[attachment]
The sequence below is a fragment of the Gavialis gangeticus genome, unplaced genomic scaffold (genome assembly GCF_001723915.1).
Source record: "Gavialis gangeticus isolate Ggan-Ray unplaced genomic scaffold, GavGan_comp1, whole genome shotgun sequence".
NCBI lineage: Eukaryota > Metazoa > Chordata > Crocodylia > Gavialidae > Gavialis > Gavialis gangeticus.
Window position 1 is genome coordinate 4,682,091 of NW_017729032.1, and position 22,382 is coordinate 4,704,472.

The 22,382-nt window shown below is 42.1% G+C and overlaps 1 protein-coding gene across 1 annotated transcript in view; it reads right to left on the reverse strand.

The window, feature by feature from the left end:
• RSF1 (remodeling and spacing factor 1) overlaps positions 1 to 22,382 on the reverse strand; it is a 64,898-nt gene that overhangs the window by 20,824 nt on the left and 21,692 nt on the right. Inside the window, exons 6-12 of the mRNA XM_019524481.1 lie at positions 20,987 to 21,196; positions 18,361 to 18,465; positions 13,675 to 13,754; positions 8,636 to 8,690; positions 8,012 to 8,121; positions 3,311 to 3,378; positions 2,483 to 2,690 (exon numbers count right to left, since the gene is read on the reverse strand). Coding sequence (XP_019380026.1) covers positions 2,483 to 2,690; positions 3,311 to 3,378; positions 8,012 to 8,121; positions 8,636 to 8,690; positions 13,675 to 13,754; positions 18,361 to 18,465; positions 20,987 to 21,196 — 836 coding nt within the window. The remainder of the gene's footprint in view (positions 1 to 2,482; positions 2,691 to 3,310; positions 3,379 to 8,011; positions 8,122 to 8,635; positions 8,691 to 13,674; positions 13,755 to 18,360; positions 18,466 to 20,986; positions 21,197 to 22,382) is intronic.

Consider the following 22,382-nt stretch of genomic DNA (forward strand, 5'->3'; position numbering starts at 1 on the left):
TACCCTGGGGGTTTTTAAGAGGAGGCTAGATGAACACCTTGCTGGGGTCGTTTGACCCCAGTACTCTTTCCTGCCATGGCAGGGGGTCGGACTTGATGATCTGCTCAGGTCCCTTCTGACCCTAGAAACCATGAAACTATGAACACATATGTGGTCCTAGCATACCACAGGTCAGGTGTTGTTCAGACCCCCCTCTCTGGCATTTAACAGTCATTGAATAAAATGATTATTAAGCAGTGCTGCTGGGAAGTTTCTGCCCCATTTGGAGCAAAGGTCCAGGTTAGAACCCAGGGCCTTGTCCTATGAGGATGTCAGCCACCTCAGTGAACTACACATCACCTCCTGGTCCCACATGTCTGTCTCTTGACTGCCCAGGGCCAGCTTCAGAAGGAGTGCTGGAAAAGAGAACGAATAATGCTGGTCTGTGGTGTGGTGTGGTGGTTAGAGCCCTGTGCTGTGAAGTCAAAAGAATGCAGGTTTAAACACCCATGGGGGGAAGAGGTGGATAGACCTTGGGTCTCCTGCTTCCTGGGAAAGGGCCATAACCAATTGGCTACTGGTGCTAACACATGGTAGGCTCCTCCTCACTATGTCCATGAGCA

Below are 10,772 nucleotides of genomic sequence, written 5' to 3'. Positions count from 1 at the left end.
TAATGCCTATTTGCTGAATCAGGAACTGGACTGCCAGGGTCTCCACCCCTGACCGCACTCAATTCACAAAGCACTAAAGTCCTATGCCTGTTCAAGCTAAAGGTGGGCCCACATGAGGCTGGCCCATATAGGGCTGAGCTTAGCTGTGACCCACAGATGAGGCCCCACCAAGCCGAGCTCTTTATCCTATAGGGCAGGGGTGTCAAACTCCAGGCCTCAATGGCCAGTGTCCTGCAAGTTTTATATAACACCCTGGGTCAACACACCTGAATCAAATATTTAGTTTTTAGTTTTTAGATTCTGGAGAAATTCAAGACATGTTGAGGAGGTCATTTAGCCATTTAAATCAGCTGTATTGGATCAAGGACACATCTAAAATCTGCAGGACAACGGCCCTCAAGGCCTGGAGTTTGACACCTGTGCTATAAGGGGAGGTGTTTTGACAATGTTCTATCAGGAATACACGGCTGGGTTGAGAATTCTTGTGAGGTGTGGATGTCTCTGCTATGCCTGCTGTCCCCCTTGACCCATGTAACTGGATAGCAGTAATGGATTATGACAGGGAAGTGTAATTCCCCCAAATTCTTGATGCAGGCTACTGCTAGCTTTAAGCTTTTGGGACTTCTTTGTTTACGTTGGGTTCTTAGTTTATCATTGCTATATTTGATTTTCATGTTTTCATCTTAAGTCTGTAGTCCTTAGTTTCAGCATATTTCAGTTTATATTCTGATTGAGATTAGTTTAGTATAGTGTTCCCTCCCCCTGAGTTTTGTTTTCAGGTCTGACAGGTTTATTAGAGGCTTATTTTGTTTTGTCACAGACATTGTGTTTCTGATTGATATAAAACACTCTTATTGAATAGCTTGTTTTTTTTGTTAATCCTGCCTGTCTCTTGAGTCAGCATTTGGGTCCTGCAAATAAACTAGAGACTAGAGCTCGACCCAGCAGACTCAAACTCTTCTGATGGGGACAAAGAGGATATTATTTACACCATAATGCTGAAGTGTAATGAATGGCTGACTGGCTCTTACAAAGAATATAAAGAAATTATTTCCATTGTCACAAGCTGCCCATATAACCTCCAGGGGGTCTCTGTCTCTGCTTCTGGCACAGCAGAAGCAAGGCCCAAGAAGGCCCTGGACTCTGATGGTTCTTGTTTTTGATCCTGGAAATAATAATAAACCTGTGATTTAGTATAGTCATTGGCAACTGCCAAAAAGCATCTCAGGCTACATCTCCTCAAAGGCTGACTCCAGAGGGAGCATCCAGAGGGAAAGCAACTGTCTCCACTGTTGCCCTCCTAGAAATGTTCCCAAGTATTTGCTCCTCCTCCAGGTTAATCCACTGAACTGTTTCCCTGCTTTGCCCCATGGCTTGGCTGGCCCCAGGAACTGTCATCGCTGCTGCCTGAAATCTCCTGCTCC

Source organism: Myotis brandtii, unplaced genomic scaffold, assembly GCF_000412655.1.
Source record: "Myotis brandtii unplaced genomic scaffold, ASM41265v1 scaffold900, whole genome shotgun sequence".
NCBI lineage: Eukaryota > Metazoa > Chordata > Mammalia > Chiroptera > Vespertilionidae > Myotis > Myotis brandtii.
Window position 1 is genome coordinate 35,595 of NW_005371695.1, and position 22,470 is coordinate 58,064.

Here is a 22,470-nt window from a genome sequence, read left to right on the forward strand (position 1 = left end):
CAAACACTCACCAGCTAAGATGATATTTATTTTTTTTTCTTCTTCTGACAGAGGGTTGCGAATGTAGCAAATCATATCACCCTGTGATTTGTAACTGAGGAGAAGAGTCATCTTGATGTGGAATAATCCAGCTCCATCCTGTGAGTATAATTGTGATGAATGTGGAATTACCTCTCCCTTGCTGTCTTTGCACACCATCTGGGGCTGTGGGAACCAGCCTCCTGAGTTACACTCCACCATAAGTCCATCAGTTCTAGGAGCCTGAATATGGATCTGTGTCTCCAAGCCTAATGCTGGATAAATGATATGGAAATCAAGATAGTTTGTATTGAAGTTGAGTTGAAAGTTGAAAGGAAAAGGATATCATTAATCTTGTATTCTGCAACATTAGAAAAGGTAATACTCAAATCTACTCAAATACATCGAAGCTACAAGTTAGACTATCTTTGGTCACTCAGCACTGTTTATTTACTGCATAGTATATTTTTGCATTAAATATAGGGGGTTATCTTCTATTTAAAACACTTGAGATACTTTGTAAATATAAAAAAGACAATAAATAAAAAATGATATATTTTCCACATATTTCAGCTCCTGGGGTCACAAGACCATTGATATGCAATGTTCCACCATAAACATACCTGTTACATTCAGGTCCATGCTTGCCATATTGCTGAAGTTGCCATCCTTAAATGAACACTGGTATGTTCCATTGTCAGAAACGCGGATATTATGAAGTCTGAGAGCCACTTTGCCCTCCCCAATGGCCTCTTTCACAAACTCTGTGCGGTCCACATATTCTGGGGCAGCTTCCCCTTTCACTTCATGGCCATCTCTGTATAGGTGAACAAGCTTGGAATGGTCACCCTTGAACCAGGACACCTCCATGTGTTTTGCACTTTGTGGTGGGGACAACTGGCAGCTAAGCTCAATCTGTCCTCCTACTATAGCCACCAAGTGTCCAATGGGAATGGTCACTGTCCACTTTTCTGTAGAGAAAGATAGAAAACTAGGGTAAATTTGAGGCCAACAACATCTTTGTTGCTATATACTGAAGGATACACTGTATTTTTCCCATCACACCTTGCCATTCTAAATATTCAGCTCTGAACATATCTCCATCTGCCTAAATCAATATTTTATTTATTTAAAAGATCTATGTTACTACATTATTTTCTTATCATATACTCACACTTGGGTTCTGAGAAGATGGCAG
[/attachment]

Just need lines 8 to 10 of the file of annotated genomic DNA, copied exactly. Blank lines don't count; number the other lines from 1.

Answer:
Consider the following 22,382-nt stretch of genomic DNA (forward strand, 5'->3'; position numbering starts at 1 on the left):
TACCCTGGGGGTTTTTAAGAGGAGGCTAGATGAACACCTTGCTGGGGTCGTTTGACCCCAGTACTCTTTCCTGCCATGGCAGGGGGTCGGACTTGATGATCTGCTCAGGTCCCTTCTGACCCTAGAAACCATGAAACTATGAACACATATGTGGTCCTAGCATACCACAGGTCAGGTGTTGTTCAGACCCCCCTCTCTGGCATTTAACAGTCATTGAATAAAATGATTATTAAGCAGTGCTGCTGGGAAGTTTCTGCCCCATTTGGAGCAAAGGTCCAGGTTAGAACCCAGGGCCTTGTCCTATGAGGATGTCAGCCACCTCAGTGAACTACACATCACCTCCTGGTCCCACATGTCTGTCTCTTGACTGCCCAGGGCCAGCTTCAGAAGGAGTGCTGGAAAAGAGAACGAATAATGCTGGTCTGTGGTGTGGTGTGGTGGTTAGAGCCCTGTGCTGTGAAGTCAAAAGAATGCAGGTTTAAACACCCATGGGGGGAAGAGGTGGATAGACCTTGGGTCTCCTGCTTCCTGGGAAAGGGCCATAACCAATTGGCTACTGGTGCTAACACATGGTAGGCTCCTCCTCACTATGTCCATGAGCA

Below are 10,772 nucleotides of genomic sequence, written 5' to 3'. Positions count from 1 at the left end.